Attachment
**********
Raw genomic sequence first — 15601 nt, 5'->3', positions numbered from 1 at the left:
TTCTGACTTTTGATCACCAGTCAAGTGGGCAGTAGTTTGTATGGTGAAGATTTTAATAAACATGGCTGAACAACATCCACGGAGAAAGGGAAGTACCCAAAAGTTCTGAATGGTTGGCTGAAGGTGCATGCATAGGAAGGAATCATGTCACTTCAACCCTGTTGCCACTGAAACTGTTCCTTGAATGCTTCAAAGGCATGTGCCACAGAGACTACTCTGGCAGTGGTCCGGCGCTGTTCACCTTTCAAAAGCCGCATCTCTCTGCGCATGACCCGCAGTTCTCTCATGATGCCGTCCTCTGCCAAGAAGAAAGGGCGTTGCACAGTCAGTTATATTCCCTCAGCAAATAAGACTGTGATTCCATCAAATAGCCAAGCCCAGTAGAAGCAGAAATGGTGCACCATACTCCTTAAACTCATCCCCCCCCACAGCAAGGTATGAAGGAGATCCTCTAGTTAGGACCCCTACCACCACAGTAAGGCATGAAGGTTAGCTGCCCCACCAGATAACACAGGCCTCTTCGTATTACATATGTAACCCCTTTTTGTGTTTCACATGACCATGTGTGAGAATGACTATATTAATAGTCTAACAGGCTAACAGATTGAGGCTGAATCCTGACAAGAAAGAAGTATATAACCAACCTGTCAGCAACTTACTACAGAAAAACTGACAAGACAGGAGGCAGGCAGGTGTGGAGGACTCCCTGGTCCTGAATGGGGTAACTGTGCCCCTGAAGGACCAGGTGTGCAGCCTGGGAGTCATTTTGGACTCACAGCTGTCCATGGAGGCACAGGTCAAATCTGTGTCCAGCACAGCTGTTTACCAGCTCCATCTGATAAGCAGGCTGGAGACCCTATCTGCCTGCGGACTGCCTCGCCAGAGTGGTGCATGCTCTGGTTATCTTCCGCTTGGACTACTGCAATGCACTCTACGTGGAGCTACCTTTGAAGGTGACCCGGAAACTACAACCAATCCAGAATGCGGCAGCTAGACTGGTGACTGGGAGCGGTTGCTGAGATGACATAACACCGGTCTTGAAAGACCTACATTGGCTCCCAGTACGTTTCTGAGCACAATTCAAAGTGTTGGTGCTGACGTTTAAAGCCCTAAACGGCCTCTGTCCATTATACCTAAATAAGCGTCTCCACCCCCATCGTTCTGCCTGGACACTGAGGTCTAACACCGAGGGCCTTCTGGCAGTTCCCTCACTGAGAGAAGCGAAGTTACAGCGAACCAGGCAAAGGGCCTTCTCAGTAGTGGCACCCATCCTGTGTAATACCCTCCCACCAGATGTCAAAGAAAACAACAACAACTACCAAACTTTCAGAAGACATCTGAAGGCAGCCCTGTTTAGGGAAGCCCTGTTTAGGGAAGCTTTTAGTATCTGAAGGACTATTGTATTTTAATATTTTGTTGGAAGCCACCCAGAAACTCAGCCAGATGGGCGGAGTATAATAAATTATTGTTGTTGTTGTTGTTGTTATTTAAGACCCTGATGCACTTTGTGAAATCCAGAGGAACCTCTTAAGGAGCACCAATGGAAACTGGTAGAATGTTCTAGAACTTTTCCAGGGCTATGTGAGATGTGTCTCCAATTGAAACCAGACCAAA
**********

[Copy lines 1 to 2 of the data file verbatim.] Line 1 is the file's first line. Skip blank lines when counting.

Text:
Raw genomic sequence first — 15601 nt, 5'->3', positions numbered from 1 at the left:
TTCTGACTTTTGATCACCAGTCAAGTGGGCAGTAGTTTGTATGGTGAAGATTTTAATAAACATGGCTGAACAACATCCACGGAGAAAGGGAAGTACCCAAAAGTTCTGAATGGTTGGCTGAAGGTGCATGCATAGGAAGGAATCATGTCACTTCAACCCTGTTGCCACTGAAACTGTTCCTTGAATGCTTCAAAGGCATGTGCCACAGAGACTACTCTGGCAGTGGTCCGGCGCTGTTCACCTTTCAAAAGCCGCATCTCTCTGCGCATGACCCGCAGTTCTCTCATGATGCCGTCCTCTGCCAAGAAGAAAGGGCGTTGCACAGTCAGTTATATTCCCTCAGCAAATAAGACTGTGATTCCATCAAATAGCCAAGCCCAGTAGAAGCAGAAATGGTGCACCATACTCCTTAAACTCATCCCCCCCCACAGCAAGGTATGAAGGAGATCCTCTAGTTAGGACCCCTACCACCACAGTAAGGCATGAAGGTTAGCTGCCCCACCAGATAACACAGGCCTCTTCGTATTACATATGTAACCCCTTTTTGTGTTTCACATGACCATGTGTGAGAATGACTATATTAATAGTCTAACAGGCTAACAGATTGAGGCTGAATCCTGACAAGAAAGAAGTATATAACCAACCTGTCAGCAACTTACTACAGAAAAACTGACAAGACAGGAGGCAGGCAGGTGTGGAGGACTCCCTGGTCCTGAATGGGGTAACTGTGCCCCTGAAGGACCAGGTGTGCAGCCTGGGAGTCATTTTGGACTCACAGCTGTCCATGGAGGCACAGGTCAAATCTGTGTCCAGCACAGCTGTTTACCAGCTCCATCTGATAAGCAGGCTGGAGACCCTATCTGCCTGCGGACTGCCTCGCCAGAGTGGTGCATGCTCTGGTTATCTTCCGCTTGGACTACTGCAATGCACTCTACGTGGAGCTACCTTTGAAGGTGACCCGGAAACTACAACCAATCCAGAATGCGGCAGCTAGACTGGTGACTGGGAGCGGTTGCTGAGATGACATAACACCGGTCTTGAAAGACCTACATTGGCTCCCAGTACGTTTCTGAGCACAATTCAAAGTGTTGGTGCTGACGTTTAAAGCCCTAAACGGCCTCTGTCCATTATACCTAAATAAGCGTCTCCACCCCCATCGTTCTGCCTGGACACTGAGGTCTAACACCGAGGGCCTTCTGGCAGTTCCCTCACTGAGAGAAGCGAAGTTACAGCGAACCAGGCAAAGGGCCTTCTCAGTAGTGGCACCCATCCTGTGTAATACCCTCCCACCAGATGTCAAAGAAAACAACAACAACTACCAAACTTTCAGAAGACATCTGAAGGCAGCCCTGTTTAGGGAAGCCCTGTTTAGGGAAGCTTTTAGTATCTGAAGGACTATTGTATTTTAATATTTTGTTGGAAGCCACCCAGAAACTCAGCCAGATGGGCGGAGTATAATAAATTATTGTTGTTGTTGTTGTTGTTATTTAAGACCCTGATGCACTTTGTGAAATCCAGAGGAACCTCTTAAGGAGCACCAATGGAAACTGGTAGAATGTTCTAGAACTTTTCCAGGGCTATGTGAGATGTGTCTCCAATTGAAACCAGACCAAA